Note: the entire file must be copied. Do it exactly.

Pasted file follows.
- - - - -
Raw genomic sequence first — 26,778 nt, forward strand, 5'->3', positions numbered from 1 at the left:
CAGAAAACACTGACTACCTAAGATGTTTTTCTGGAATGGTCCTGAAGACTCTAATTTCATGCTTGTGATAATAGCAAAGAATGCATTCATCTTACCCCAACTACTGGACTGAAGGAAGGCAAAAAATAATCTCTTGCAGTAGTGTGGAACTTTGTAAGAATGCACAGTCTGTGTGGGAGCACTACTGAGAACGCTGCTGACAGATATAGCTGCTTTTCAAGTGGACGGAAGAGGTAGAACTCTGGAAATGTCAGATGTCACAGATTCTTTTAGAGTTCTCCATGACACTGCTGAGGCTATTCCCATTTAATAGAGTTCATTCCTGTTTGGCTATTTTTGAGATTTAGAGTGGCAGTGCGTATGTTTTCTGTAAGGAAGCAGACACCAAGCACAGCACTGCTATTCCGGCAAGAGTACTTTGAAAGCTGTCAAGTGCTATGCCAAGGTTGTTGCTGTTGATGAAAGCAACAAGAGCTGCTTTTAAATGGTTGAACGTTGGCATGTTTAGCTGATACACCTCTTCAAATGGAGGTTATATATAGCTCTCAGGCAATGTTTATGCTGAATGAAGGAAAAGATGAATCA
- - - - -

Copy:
Raw genomic sequence first — 26,778 nt, forward strand, 5'->3', positions numbered from 1 at the left:
CAGAAAACACTGACTACCTAAGATGTTTTTCTGGAATGGTCCTGAAGACTCTAATTTCATGCTTGTGATAATAGCAAAGAATGCATTCATCTTACCCCAACTACTGGACTGAAGGAAGGCAAAAAATAATCTCTTGCAGTAGTGTGGAACTTTGTAAGAATGCACAGTCTGTGTGGGAGCACTACTGAGAACGCTGCTGACAGATATAGCTGCTTTTCAAGTGGACGGAAGAGGTAGAACTCTGGAAATGTCAGATGTCACAGATTCTTTTAGAGTTCTCCATGACACTGCTGAGGCTATTCCCATTTAATAGAGTTCATTCCTGTTTGGCTATTTTTGAGATTTAGAGTGGCAGTGCGTATGTTTTCTGTAAGGAAGCAGACACCAAGCACAGCACTGCTATTCCGGCAAGAGTACTTTGAAAGCTGTCAAGTGCTATGCCAAGGTTGTTGCTGTTGATGAAAGCAACAAGAGCTGCTTTTAAATGGTTGAACGTTGGCATGTTTAGCTGATACACCTCTTCAAATGGAGGTTATATATAGCTCTCAGGCAATGTTTATGCTGAATGAAGGAAAAGATGAATCA